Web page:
Simon Wroe is a former chef, so it’s no surprise that he set his debut novel in a kitchen. What is surprising about Chop Chop, though, is how little Wroe lets this fiendish little book get bogged down in the details of its setting. It’s very much about the chaotic life of a kitchen, but this darkly comic narrative covers so much more, and the result is addictively entertaining.

Wroe’s unnamed narrator (dubbed “Monocle” by his coworkers because of an English degree he isn’t using) sets out for the excitement of London after university and quickly finds himself desperate for a way to pay his rent. He takes a job at a past-its-prime restaurant called The Swan, doing grunt work. It’s a place where anything can happen, and The Swan’s outrageous characters—barbaric head chef Bob, Racist Dave, Ramilov and the beguiling Harmony—push and pull Monocle in different directions, from torture to romance to devilish pranks. Monocle finds himself swept into a world that’s as much battleground as it is kitchen, even as he’s tormented by his past and his parents’ crumbling marriage.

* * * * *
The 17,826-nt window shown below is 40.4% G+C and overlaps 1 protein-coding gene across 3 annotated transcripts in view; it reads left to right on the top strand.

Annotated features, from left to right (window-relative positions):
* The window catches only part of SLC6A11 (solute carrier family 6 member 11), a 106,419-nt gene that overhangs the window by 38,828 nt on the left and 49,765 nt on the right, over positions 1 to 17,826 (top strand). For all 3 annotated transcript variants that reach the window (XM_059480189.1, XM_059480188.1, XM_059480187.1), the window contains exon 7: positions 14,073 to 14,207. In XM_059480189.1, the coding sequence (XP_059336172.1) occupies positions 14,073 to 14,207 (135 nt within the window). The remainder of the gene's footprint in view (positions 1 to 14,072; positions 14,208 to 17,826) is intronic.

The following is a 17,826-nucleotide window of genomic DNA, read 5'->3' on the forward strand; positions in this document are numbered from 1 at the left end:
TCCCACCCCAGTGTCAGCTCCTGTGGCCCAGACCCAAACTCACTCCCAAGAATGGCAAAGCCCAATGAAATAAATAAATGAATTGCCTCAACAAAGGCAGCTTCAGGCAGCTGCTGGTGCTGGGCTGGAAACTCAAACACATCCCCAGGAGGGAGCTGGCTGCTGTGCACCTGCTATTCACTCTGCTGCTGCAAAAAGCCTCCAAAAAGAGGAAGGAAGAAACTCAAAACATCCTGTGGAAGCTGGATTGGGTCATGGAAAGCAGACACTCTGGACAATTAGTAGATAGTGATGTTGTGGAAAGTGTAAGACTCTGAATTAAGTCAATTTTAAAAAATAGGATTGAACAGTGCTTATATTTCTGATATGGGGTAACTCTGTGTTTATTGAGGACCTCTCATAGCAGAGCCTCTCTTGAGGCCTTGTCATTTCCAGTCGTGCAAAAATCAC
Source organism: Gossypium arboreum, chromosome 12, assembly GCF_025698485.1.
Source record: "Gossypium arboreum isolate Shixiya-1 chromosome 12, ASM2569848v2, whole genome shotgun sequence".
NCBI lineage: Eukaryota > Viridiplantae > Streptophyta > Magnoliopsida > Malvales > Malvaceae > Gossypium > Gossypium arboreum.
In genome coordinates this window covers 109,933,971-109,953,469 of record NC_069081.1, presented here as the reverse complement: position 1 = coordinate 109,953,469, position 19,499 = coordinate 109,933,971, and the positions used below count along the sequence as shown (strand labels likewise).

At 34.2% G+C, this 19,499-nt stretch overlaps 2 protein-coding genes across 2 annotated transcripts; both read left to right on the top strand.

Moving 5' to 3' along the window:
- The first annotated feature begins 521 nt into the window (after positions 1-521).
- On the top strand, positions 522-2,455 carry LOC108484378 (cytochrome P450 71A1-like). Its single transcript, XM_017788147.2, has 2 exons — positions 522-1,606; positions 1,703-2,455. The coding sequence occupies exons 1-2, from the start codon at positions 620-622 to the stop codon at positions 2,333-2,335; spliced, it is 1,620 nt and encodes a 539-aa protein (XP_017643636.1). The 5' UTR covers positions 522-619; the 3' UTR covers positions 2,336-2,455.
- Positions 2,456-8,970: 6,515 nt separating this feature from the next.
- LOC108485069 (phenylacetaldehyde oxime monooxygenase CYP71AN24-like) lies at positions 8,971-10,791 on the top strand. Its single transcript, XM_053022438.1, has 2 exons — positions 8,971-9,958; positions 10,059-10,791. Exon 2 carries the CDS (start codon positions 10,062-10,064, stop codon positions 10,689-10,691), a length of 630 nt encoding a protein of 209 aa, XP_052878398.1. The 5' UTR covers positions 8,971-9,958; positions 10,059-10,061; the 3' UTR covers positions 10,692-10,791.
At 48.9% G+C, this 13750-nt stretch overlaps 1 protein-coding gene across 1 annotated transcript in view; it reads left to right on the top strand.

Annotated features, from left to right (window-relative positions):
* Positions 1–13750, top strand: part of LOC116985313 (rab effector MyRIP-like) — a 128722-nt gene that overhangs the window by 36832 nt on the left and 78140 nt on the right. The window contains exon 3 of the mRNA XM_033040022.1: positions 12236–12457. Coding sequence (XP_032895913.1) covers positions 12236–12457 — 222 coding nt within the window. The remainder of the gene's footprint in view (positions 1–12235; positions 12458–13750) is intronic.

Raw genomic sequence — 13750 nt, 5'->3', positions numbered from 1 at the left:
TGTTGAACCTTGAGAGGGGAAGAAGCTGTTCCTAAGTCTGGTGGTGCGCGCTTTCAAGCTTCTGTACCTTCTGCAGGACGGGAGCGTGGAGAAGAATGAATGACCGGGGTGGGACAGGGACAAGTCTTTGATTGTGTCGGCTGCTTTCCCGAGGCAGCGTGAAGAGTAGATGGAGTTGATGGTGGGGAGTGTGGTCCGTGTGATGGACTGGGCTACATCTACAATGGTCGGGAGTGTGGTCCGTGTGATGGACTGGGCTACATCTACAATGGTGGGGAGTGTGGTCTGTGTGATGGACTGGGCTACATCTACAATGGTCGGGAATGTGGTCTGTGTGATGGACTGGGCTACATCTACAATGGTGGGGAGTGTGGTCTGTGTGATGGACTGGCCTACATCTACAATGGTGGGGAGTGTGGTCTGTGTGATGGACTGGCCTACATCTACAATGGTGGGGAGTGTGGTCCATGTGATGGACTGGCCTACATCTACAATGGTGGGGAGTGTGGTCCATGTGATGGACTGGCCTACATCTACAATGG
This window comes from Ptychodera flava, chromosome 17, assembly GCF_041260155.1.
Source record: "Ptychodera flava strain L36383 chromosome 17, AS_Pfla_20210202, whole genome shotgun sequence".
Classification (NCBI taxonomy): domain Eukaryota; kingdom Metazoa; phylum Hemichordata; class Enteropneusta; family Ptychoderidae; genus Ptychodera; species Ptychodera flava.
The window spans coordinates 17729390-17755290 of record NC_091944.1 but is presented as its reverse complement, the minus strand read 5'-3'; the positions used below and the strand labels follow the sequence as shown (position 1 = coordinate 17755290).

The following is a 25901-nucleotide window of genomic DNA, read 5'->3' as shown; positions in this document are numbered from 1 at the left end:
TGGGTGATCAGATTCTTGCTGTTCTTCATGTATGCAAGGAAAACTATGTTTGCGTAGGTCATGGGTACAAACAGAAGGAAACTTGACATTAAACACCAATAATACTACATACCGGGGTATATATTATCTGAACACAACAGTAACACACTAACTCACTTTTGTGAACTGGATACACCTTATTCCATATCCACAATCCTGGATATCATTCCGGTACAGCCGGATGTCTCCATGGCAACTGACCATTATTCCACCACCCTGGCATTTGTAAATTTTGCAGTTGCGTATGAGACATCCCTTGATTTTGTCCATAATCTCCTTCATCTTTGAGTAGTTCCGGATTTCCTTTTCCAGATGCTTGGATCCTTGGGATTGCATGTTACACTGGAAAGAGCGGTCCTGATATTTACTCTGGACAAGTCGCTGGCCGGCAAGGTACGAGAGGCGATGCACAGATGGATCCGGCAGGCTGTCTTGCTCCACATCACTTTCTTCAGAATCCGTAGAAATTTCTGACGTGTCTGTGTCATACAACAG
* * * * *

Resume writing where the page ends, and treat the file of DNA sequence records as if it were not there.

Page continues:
Wroe not only refuses to glamorize what goes on behind this restaurant’s kitchen door, but also refuses to tell his tale with anything but a kind of impish brutality. Bob isn’t just a taskmaster. He’s a slavedriver. Harmony isn’t just a crush. She’s a dream girl. Ramilov isn’t just a comrade in arms. He’s a lifesaver. Everything is amplified in this cramped, sweaty little space, but Wroe still leaves plenty of room for the unexpected, the uncomfortable and the uncommonly funny.

Chop Chop might be fiction, but the truth of the author’s experience shines through. The result is a compelling debut from a mischievous new voice.


This article was originally published in the May 2014 issue of BookPage. Download the entire issue for the Kindle or Nook.

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